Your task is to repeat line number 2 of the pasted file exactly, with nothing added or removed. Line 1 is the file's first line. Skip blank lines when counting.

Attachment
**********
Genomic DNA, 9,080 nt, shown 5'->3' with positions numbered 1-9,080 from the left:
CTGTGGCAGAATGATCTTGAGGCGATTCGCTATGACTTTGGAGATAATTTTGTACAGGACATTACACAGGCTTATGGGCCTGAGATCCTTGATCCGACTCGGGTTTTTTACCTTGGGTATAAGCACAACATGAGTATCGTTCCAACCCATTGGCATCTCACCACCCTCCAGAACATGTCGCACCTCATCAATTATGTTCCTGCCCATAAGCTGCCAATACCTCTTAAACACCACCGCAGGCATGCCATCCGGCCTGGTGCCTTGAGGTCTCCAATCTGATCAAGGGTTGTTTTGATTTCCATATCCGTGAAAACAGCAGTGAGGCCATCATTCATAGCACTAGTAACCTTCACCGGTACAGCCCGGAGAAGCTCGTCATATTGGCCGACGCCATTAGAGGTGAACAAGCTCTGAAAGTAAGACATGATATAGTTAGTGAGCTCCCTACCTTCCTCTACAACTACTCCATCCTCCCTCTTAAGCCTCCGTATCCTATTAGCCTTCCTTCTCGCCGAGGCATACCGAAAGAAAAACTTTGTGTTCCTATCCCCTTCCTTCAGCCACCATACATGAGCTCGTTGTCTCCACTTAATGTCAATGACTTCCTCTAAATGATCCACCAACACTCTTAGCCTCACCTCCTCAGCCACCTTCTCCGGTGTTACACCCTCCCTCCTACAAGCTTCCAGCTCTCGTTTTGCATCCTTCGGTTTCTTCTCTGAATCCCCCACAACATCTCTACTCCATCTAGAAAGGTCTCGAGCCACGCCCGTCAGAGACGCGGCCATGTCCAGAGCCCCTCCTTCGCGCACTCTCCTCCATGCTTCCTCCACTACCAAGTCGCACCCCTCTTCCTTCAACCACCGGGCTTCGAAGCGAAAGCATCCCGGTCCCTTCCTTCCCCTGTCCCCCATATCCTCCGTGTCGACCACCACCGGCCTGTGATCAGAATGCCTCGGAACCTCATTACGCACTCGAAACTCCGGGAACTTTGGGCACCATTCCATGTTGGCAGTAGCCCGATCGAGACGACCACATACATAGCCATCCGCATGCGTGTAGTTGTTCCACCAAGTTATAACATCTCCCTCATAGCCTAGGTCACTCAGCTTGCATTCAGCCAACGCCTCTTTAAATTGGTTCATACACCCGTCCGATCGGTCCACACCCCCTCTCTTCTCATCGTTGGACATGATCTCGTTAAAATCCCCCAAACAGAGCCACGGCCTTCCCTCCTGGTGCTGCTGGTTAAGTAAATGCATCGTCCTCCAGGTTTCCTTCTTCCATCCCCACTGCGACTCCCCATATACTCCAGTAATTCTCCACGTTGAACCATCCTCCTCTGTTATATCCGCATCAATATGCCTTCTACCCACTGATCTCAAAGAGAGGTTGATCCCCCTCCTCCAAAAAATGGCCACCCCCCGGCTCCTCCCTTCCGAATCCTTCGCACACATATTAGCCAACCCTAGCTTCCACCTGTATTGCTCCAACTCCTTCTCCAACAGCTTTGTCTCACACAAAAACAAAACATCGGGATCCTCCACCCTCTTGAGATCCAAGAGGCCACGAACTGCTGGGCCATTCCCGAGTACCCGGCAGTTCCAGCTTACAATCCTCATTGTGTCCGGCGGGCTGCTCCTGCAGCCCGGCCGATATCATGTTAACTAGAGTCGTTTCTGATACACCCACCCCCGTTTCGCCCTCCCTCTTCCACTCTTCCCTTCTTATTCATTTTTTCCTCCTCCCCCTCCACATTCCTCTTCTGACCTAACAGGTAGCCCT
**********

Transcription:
CTGTGGCAGAATGATCTTGAGGCGATTCGCTATGACTTTGGAGATAATTTTGTACAGGACATTACACAGGCTTATGGGCCTGAGATCCTTGATCCGACTCGGGTTTTTTACCTTGGGTATAAGCACAACATGAGTATCGTTCCAACCCATTGGCATCTCACCACCCTCCAGAACATGTCGCACCTCATCAATTATGTTCCTGCCCATAAGCTGCCAATACCTCTTAAACACCACCGCAGGCATGCCATCCGGCCTGGTGCCTTGAGGTCTCCAATCTGATCAAGGGTTGTTTTGATTTCCATATCCGTGAAAACAGCAGTGAGGCCATCATTCATAGCACTAGTAACCTTCACCGGTACAGCCCGGAGAAGCTCGTCATATTGGCCGACGCCATTAGAGGTGAACAAGCTCTGAAAGTAAGACATGATATAGTTAGTGAGCTCCCTACCTTCCTCTACAACTACTCCATCCTCCCTCTTAAGCCTCCGTATCCTATTAGCCTTCCTTCTCGCCGAGGCATACCGAAAGAAAAACTTTGTGTTCCTATCCCCTTCCTTCAGCCACCATACATGAGCTCGTTGTCTCCACTTAATGTCAATGACTTCCTCTAAATGATCCACCAACACTCTTAGCCTCACCTCCTCAGCCACCTTCTCCGGTGTTACACCCTCCCTCCTACAAGCTTCCAGCTCTCGTTTTGCATCCTTCGGTTTCTTCTCTGAATCCCCCACAACATCTCTACTCCATCTAGAAAGGTCTCGAGCCACGCCCGTCAGAGACGCGGCCATGTCCAGAGCCCCTCCTTCGCGCACTCTCCTCCATGCTTCCTCCACTACCAAGTCGCACCCCTCTTCCTTCAACCACCGGGCTTCGAAGCGAAAGCATCCCGGTCCCTTCCTTCCCCTGTCCCCCATATCCTCCGTGTCGACCACCACCGGCCTGTGATCAGAATGCCTCGGAACCTCATTACGCACTCGAAACTCCGGGAACTTTGGGCACCATTCCATGTTGGCAGTAGCCCGATCGAGACGACCACATACATAGCCATCCGCATGCGTGTAGTTGTTCCACCAAGTTATAACATCTCCCTCATAGCCTAGGTCACTCAGCTTGCATTCAGCCAACGCCTCTTTAAATTGGTTCATACACCCGTCCGATCGGTCCACACCCCCTCTCTTCTCATCGTTGGACATGATCTCGTTAAAATCCCCCAAACAGAGCCACGGCCTTCCCTCCTGGTGCTGCTGGTTAAGTAAATGCATCGTCCTCCAGGTTTCCTTCTTCCATCCCCACTGCGACTCCCCATATACTCCAGTAATTCTCCACGTTGAACCATCCTCCTCTGTTATATCCGCATCAATATGCCTTCTACCCACTGATCTCAAAGAGAGGTTGATCCCCCTCCTCCAAAAAATGGCCACCCCCCGGCTCCTCCCTTCCGAATCCTTCGCACACATATTAGCCAACCCTAGCTTCCACCTGTATTGCTCCAACTCCTTCTCCAACAGCTTTGTCTCACACAAAAACAAAACATCGGGATCCTCCACCCTCTTGAGATCCAAGAGGCCACGAACTGCTGGGCCATTCCCGAGTACCCGGCAGTTCCAGCTTACAATCCTCATTGTGTCCGGCGGGCTGCTCCTGCAGCCCGGCCGATATCATGTTAACTAGAGTCGTTTCTGATACACCCACCCCCGTTTCGCCCTCCCTCTTCCACTCTTCCCTTCTTATTCATTTTTTCCTCCTCCCCCTCCACATTCCTCTTCTGACCTAACAGGTAGCCCT